Solution to a Problem that Didn’t Exist

BY ROGER WATSON

To the delight of Guardianistas, the viewing figures for Talk TV have plummeted and they seem to have done so by an order of magnitude from around 400,000 — when it was known as talkRADIO — to around 40,000. While I can confirm the figures for talkRADIO, I have not yet found similarly verified figures for Talk TV. However, regardless of the viewing figures, as a formerly avid listener to talkRADIO most often watching it live or the recordings on YouTube, to my mind Talk TV does not compare favourably.

Talk TV carries over one of the main problems that was apparent in talkRADIO. The frequent and prolonged advertising slots which seem to be mainly about self-advertising as they have precious little advertising of any commercial products. I encountered talkRADIO early in the first Covid lockdown and I seem to recall a great deal more advertising — presumably income generating — in those early days. The other problem is the too frequent news summaries which also drag on too long. These often detract from the main feature that is being programmed at the time and make it almost essential to wait until programmes have been broadcast and to watch the playback on YouTube where you can skip these empty interludes easily.

In addition to the scheduled programmes, talkRADIO also had some enjoyable features such as Plank of the Week where, along with one of the anchor men, Mike Graham, a couple of non-woke guests would skewer the woke and award them the said Plank of the Week. For the uninitiated, to give you a flavour of the programme, frequent recipients of the plank have been Harry and Megan, Sadiq Khan, Sir Keir Starmer and organisations such as the BBC, the NHS and the Metropolitan Police.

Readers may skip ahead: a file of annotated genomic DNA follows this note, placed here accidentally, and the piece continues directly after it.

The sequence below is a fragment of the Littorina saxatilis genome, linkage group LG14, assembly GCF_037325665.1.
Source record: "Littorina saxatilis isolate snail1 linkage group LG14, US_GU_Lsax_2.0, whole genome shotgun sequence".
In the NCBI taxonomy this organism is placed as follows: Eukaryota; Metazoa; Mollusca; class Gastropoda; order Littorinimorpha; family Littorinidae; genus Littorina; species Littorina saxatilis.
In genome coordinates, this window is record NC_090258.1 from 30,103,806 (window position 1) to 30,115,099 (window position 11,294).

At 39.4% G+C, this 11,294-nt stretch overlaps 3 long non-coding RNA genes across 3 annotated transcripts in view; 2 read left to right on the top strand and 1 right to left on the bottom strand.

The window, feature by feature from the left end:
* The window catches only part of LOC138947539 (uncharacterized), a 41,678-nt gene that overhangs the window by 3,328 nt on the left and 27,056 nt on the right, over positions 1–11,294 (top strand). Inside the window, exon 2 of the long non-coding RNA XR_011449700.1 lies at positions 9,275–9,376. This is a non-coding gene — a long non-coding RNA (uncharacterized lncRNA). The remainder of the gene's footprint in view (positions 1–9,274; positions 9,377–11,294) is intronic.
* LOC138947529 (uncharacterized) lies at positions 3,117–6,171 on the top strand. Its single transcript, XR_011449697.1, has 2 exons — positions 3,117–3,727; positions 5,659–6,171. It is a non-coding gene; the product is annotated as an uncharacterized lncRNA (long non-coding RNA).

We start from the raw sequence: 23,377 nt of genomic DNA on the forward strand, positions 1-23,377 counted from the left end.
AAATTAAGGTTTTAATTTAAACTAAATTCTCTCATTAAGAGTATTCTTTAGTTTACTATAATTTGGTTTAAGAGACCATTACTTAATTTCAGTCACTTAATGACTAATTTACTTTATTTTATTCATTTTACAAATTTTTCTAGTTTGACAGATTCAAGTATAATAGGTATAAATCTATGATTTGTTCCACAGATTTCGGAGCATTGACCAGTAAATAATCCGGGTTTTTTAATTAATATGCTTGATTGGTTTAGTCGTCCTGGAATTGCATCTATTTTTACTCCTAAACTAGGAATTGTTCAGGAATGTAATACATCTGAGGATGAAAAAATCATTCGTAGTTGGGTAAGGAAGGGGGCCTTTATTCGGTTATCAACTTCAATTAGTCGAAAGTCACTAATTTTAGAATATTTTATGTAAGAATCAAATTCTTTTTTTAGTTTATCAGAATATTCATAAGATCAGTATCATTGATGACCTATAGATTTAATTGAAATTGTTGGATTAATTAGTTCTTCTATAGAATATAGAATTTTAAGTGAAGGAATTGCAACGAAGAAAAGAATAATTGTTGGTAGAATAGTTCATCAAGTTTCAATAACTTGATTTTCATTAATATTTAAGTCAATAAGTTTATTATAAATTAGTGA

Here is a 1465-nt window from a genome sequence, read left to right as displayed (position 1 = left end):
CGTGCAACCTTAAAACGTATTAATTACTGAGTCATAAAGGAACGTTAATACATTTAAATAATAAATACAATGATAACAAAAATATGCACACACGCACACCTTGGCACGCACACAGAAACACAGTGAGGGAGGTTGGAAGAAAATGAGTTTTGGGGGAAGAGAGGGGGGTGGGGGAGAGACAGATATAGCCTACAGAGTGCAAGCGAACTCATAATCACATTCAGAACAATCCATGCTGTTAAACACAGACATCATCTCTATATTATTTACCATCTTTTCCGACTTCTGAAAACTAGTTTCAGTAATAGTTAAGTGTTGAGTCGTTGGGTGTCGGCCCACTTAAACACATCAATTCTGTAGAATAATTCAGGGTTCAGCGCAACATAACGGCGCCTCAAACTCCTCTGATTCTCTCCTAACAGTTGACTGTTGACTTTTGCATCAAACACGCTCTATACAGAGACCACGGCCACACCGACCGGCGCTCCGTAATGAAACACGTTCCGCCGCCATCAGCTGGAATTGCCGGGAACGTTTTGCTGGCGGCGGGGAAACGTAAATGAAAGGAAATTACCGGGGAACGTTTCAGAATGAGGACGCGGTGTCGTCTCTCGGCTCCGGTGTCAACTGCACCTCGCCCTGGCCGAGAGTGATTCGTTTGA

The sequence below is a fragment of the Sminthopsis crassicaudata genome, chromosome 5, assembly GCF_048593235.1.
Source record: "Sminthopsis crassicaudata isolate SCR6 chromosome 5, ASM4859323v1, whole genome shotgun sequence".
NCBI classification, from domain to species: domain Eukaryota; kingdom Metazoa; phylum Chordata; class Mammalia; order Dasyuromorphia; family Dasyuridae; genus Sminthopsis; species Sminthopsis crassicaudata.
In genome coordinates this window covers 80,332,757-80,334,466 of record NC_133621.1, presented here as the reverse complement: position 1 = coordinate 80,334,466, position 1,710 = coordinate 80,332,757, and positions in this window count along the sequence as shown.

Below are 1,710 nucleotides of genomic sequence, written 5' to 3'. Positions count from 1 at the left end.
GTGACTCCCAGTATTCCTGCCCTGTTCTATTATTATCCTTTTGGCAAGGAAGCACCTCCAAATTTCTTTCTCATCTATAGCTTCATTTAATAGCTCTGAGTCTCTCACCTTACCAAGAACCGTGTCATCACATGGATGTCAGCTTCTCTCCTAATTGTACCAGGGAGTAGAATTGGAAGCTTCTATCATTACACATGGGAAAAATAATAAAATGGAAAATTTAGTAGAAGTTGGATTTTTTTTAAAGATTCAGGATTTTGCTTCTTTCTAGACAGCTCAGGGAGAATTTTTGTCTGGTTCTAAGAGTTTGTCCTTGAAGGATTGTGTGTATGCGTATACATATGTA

There was something slightly but endearingly amateur about the way these programmes and others in the same ilk were made. Also, these were not scheduled programmes but made separately from the main fare and broadcast solely on YouTube. They were of variable length, essentially taking as long as required to skewer the targets. Now Plank of the Week is scheduled and, as such, is only 30 minutes long. It is rushed, and the presenter Mike Graham seems constantly distracted by having to move things along. The programme, which I still catch on YouTube, is a shadow of its former self.

In the run up to the launch of Talk TV, the talkRADIO presenters ramped up the excitement, initially not revealing exactly what was happening other than ‘something’ to gradually explaining that talkRADIO was going to morph into Talk TV. All good, except they made a fatal error in the launch. To all intents and purposes, they took talkRADIO off the air for a few days as their new studios were being prepared. Programmes could still be heard on the talkRADIO app and on Dab 2 radio. But who wants to listen to Julia Hartley-Brewer when you can watch her live on YouTube? Not me.

Once I was unable to find the content on YouTube either live or recorded, I stopped listening. Moreover, the launch was delayed and when it became available as Talk TV on YouTube I had decided I could live without it.

The moral of this story: if it ain’t broke, don’t try to fix it.

Roger Watson is a Registered Nurse and Editor-in-Chief of Nurse Education in Practice.